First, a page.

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Baseline data showed that average antimicrobial prescription rate in FY-19 (2018–2019) was 14.7% in URTI [Table 1]. Based on our target of <25% prescription rate of antibiotics, it was well within the acceptable limits and did not require further intervention. However, doctor-wise analysis showed a variation from 4.1% to 53.1% [Table 1]. This wide variation required to be addressed. Three doctors had an APR rate of 53.1%, 29.7%, and 28.6%. Subsequent monitoring of trends focused on total prescription rate and prescription rates of these doctors. Trend for total prescription is shown in [Figure 1]. Postintervention, the average APR was 8.7% which showed a reduction in APR by 40.8%. The antibiotic prescription trends for three doctors are shown in [Figure 2]. Both figures show a postintervention downward trend in the prescription rate of antibiotics.
Figure 1: Overall trend of antibiotic prescription for upper respiratory tract infection patients

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Figure 2: Trend of Antibiotic prescription for “high prescribers”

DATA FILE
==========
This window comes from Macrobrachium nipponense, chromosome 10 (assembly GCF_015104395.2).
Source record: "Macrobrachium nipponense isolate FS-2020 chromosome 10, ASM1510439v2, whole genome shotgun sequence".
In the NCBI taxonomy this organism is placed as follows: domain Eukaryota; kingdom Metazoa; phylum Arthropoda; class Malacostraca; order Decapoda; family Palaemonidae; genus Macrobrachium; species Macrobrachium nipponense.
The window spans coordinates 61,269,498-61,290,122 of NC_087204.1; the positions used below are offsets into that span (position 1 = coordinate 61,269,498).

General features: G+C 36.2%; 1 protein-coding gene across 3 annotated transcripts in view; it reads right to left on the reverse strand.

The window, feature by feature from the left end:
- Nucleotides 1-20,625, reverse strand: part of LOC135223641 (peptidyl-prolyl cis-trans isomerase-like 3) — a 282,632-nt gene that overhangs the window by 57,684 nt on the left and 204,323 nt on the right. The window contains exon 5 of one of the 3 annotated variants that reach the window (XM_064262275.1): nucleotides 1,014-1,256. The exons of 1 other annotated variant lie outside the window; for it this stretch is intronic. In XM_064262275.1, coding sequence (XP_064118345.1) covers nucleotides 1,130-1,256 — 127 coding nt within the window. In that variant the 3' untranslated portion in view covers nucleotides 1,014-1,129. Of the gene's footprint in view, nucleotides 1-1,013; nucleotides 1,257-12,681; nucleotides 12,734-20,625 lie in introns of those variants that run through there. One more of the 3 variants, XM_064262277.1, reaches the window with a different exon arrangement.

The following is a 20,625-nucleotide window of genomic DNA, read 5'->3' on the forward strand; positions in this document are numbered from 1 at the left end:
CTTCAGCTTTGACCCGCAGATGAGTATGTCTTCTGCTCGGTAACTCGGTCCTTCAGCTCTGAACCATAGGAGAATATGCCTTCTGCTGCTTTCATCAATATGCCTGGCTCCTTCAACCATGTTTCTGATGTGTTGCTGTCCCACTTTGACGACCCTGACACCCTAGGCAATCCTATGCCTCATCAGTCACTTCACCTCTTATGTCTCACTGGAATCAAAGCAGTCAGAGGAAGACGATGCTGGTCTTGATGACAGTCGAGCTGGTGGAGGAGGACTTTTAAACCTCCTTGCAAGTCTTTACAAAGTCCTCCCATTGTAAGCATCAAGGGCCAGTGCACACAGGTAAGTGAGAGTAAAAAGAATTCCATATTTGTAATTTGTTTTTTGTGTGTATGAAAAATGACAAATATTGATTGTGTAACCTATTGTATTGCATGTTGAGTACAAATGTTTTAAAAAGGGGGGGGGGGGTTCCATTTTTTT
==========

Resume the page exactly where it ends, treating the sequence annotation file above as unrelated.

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Type of antibiotics prescribed [Table 1] were co-amoxiclav (52.6%), amoxicillin (13%), azithromycin (21.2%), cephalexin (8.6%), and others (4.6%). Other drugs were ofloxacin and cefuroxime used occasionally in children suffering from diarrhea along with respiratory infection. In subsequent months, a gradual reduction in the use of azithromycin (recommended for children with penicillin allergy) was seen [Table 2]. Since azithromycin is not being used specifically for penicillin allergy, appropriate APR for first-line antibiotics is 65.6% considering amoxicillin and co-amoxiclav as the first-line antibiotics for URTI. Postintervention, prescription of appropriate first-line antibiotics (amoxicillin and co-amoxiclav) increased to 73.1% which showed a marginal improvement by 11.4%. Azithromycin use decreased significantly from 21.2% to 14.4%, showing a decline by 32% [Table 2].